Running the handheld GNSS mobile device with Geolantis’s powerful mobile application provides accurate locations against the backdrop of customer uploaded utility maps, design data, OpenStreetMap or satellite imagery, all of which provide the field operator with helpful guidance. Existing utility information can also be queried interactively via the map display to determine an underground asset’s characteristics.
Critical to the solution are the GNSS real time kinematic (RTK) corrections provided by SmartNet Aus’ comprehensive Continuously Operating Reference Station (CORS) network, which addresses errors inherent to all GNSS satellites and thus enables centimetre accurate positioning in real time. The SmartNet Aus base stations receive positioning signals from GPS/GNSS satellites to calculate extremely accurate RTK corrections (down to +/ 2 centimetres) and broadcast them to GPS/GNSS receivers.
After navigating to the recorded location of the asset, the next step involves determining and confirming the position of buried infrastructure using a subsurface service locator. The solution described supports Leica’s series of locators, including the Digicat 650i and the industry leading ULTRA model and other brands. The 650i is the ideal tool to confirm the existence of underground utility assets, while the ULTRA will enable accurate detection of both the location and depth of the assets.
Measurements from the locator are then automatically transmitted to the Zeno 20 via Bluetooth, enabling the asset information to be integrated with the GPS position and GIS feature details. The GPS position and GIS feature details are then instantly mapped on the mobile application as well as on the GIS mapping portal.
Information sharing across an organisation and beyond becomes a seamless process. The mobile software operates in online as well as offline mode and the synchronisation occurs in the background without any interruptions to the field work.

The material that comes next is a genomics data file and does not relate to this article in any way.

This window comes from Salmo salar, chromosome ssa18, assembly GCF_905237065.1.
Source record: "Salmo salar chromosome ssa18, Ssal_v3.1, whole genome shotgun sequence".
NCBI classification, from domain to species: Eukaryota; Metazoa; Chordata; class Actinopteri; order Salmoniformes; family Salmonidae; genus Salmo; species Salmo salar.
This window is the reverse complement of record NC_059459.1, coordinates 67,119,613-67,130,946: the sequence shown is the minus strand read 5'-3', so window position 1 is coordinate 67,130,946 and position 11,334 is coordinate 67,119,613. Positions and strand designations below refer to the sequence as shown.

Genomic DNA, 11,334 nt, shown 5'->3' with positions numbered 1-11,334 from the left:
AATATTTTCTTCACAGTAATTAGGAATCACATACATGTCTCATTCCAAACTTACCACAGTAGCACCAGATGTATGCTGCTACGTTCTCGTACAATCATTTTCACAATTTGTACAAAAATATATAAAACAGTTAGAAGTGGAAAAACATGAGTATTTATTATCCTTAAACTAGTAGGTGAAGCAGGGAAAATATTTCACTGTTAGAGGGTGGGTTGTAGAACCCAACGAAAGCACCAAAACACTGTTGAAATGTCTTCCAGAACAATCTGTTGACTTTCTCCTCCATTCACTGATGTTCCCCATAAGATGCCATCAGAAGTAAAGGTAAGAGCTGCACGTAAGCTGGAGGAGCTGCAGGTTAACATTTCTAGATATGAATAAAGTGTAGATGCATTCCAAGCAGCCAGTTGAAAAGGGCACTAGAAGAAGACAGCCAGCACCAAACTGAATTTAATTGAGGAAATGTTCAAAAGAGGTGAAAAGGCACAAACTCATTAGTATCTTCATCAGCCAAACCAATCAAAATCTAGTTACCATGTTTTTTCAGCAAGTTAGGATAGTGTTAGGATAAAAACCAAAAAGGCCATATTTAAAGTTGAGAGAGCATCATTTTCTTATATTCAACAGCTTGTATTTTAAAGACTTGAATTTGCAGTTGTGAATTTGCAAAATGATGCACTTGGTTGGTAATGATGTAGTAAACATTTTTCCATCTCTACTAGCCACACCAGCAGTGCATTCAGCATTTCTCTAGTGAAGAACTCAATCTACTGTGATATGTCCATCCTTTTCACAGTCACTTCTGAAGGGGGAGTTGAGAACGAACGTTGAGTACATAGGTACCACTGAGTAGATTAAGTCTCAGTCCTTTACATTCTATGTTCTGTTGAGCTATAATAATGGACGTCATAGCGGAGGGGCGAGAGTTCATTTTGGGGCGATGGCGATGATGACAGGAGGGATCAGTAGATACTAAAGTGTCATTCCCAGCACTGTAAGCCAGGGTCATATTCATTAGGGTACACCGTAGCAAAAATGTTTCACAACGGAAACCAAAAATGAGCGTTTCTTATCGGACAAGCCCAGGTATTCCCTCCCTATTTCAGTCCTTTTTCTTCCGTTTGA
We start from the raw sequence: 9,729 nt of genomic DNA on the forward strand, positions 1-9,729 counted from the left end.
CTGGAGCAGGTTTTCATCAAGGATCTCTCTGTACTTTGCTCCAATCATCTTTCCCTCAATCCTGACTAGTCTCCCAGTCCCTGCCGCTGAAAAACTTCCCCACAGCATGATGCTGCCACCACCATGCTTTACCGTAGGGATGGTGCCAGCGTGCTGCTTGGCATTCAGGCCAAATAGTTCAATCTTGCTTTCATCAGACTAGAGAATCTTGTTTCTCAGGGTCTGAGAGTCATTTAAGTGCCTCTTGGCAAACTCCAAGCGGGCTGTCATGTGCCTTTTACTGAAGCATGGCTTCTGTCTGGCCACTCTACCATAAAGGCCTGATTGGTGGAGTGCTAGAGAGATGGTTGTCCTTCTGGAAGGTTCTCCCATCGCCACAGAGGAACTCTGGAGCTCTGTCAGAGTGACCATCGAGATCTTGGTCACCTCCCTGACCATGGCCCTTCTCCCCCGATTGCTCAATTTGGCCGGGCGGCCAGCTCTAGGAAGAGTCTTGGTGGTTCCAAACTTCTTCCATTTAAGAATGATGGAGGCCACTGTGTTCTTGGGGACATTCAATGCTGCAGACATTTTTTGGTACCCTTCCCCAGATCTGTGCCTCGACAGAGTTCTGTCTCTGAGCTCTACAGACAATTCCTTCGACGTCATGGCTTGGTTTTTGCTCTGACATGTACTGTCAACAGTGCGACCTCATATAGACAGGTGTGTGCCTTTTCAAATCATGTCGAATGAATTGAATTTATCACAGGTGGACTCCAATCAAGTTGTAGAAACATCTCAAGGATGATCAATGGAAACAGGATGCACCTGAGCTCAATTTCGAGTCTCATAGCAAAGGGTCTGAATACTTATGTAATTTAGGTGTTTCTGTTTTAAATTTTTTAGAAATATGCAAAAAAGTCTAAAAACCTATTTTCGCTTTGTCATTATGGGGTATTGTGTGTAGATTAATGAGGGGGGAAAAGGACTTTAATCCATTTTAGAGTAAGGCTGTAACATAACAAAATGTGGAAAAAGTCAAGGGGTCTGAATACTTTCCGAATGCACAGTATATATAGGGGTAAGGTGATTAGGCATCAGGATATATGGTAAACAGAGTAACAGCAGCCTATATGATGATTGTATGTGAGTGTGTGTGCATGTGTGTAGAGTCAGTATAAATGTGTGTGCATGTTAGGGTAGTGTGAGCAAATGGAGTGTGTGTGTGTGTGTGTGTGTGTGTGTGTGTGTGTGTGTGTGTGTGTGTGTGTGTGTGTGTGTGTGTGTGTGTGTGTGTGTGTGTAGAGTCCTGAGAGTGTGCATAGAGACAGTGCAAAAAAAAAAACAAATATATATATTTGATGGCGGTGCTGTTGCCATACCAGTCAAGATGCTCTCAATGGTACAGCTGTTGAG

The easy to use online portal provided by Geolantis allows all aspects of documenting utility location tasks to be effectively managed, including personnel and equipment resource planning. The user can switch between street view, satellite imagery and cartographic street maps. Field acquired survey data is instantly available and can be accessed by users anytime and anywhere.
For areas where GPS reception is problematic or where assets are inaccessible, the Leica S910 laser distance meter can be paired with the Zeno 20 handheld GNSS device. Once combined, the platform is transformed into a remote point measurement solution, known as gamtec. This package turns the Zeno 20 into something akin to a traditional Total Station that records GIS data.
The additional benefits of good data
In addition to the previously mentioned benefits, collecting data that is comprehensive, GIS ready and as accurate as possible, also ensures usability and interoperability with other, new and future technologies. As regulations continue to tighten, ongoing adoption of best practices helps an organisation stay ahead of the curve and maintain a strong foundation for the future.
For instance, technology that allows workers in the field to visualise the positions of buried assets in 3D in an augmented reality environment is already available, and is just one of many innovations that rely on location data.
An integrated spatial data capture process, such as that provided by C. R. Kennedy, SmartNet Aus and Geolantis, can greatly improve confidence in the accuracy and completeness of spatial data. This provides a wide range of benefits, from mitigating the risks of accidental excavation, to enhancing asset management, empowering planning and preparing an organisation to take full advantage of technological innovation.
To find out more about Zeno 20, C.R.Kennedy, SmartNet Aus and other GIS and location solutions, please visit their website.